The other day I mentioned a title by Jack London to an avid reader and was reminded that most people, including me, have only read the obvious titles by any author and might not be aware of the less-well-known or obscure titles that are never stocked on the shelves at the big-box-bookstores. Despite its shortcomings, I find Wikipedia an excellent source for the bibliographies of most authors (I like the clear lists and not the essays which obscure the titles). So my recommendation is to check the full bibliography of every author you read.

Let’s check Jack London at Wikipedia:


  • The Cruise of the Dazzler (1902)
  • A Daughter of the Snows (1902)
  • The Call of the Wild (1903)
  • The Kempton-Wace Letters (1903) (published anonymously, co-authored with Anna Strunsky)
  • The Sea-Wolf (1904)
  • The Game (1905)
  • White Fang (1906)
  • Before Adam (1907)
  • The Iron Heel (1908)
  • Martin Eden (1909)
  • Burning Daylight (1910)
  • Adventure (1911)
  • The Scarlet Plague (1912)
  • A Son of the Sun (1912)
  • The Abysmal Brute (1913)
  • The Valley of the Moon (1913)
  • The Mutiny of the Elsinore (1914)
  • The Star Rover (1915) (published in England as The Jacket)
  • The Little Lady of the Big House (1916)
  • Jerry of the Islands (1917)
  • Michael, Brother of Jerry (1917)
  • Hearts of Three (1920) (novelization of a script by Charles Goddard)
  • The Assassination Bureau, Ltd (1963) (left half-finished, completed by Robert L. Fish)

Short story collections

  • Son of the Wolf (1900)
  • Chris Farrington, Able Seaman (1901)
  • The God of His Fathers & Other Stories (1901)
  • Children of the Frost (1902)
  • The Faith of Men and Other Stories (1904)
  • Tales of the Fish Patrol (1906)
  • Moon-Face and Other Stories (1906)
  • Love of Life and Other Stories (1907)
  • Lost Face (1910)
  • South Sea Tales (1911)
  • When God Laughs and Other Stories (1911)
  • The House of Pride & Other Tales of Hawaii (1912)
  • Smoke Bellew (1912)
  • A Son of the Sun (1912)
  • The Night Born (1913)
  • The Strength of the Strong (1911)
  • The Turtles of Tasman (1916)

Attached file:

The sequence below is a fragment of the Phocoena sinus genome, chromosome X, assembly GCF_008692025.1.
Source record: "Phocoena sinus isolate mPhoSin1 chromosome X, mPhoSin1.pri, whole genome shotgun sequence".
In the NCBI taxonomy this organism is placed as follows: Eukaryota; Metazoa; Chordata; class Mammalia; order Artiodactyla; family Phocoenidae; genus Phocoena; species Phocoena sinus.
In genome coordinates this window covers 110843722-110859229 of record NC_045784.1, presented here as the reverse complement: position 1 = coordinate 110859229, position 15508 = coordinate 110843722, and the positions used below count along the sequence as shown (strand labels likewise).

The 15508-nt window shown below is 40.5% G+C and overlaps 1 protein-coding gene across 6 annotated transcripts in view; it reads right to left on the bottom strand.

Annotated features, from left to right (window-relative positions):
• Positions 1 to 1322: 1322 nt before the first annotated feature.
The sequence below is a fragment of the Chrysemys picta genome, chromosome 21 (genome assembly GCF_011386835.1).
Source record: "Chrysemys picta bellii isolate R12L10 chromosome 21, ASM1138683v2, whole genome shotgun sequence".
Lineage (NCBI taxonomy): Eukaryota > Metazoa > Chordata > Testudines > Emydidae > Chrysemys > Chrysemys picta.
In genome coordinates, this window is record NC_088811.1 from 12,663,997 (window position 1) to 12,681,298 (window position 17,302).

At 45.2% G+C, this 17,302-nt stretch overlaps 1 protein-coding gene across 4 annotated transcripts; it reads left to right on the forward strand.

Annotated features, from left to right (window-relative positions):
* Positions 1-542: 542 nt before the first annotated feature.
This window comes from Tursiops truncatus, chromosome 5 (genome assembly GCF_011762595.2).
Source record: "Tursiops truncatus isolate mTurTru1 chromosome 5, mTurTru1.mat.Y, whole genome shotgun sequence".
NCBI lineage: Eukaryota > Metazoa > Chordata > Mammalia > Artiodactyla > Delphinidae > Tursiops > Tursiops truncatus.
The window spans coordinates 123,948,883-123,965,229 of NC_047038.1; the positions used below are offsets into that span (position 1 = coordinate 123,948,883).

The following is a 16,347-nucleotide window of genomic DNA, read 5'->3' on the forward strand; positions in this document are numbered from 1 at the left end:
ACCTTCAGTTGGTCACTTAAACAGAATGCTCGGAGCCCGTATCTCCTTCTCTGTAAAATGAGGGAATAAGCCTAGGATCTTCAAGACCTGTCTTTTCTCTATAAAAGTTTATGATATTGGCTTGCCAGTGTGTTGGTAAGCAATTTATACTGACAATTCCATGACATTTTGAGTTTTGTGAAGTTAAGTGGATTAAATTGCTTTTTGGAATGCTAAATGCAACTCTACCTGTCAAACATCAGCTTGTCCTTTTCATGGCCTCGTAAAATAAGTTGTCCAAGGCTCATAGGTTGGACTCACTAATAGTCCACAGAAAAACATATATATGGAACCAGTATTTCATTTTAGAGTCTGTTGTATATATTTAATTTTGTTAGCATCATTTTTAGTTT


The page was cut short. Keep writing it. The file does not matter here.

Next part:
• The Human Drift (1917)
  • The Red One (1918)
  • On the Makaloa Mat (1919)
  • Dutch Courage and Other Stories (1922)

Autobiographical memoirs

  • The Road (1907)
  • John Barleycorn (1913)

Non-fiction and essays

  • The People of the Abyss (1903)
  • How I Became a Socialist (1903)[68]
  • The War of the Classes (1905)[62]
  • Revolution, and other Essays (1910)
  • The Cruise of the Snark (1911)


  • Theft (1910)
  • Daughters of the Rich: A One Act Play (1915)
  • The Acorn Planter: A California Forest Play (1916)

Jack London is one of those authors that you remember for dog stories and the Alaskan Gold rush, but other than an overly imaginative episode of Bonanza or some other old television show that hadn’t quite jumped the shark, most of London’s works are unrecognized and seldom read. But let’s face it, not everything any author writes is great or even good and London is singularly uneven in his writing. By the way, Jack London (like Mark Twain) wasn’t the author’s real name:  he was born as John Griffith Chaney.

One advantage of an author like Jack London is that you can find so many of these obscure works online at sites like Project Gutenberg … for free! Download them, pop them onto your iPad, and read, read, read.

My recent reading had me dipping onto Jack London’s socialist side with an interesting novel called The Iron Heel. I’m not going to review this book here but I want to introduce a new term into the political vocabulary which comes from this book … pig-ethics. London, through his character Ernest Everhard, uses this term to more accurately refer to capitalism. I have been a regular user of the word greed but now I’m switching to pig-ethics.

Isn’t laissez-faire French for pig-ethics?

What are your thoughts on this?

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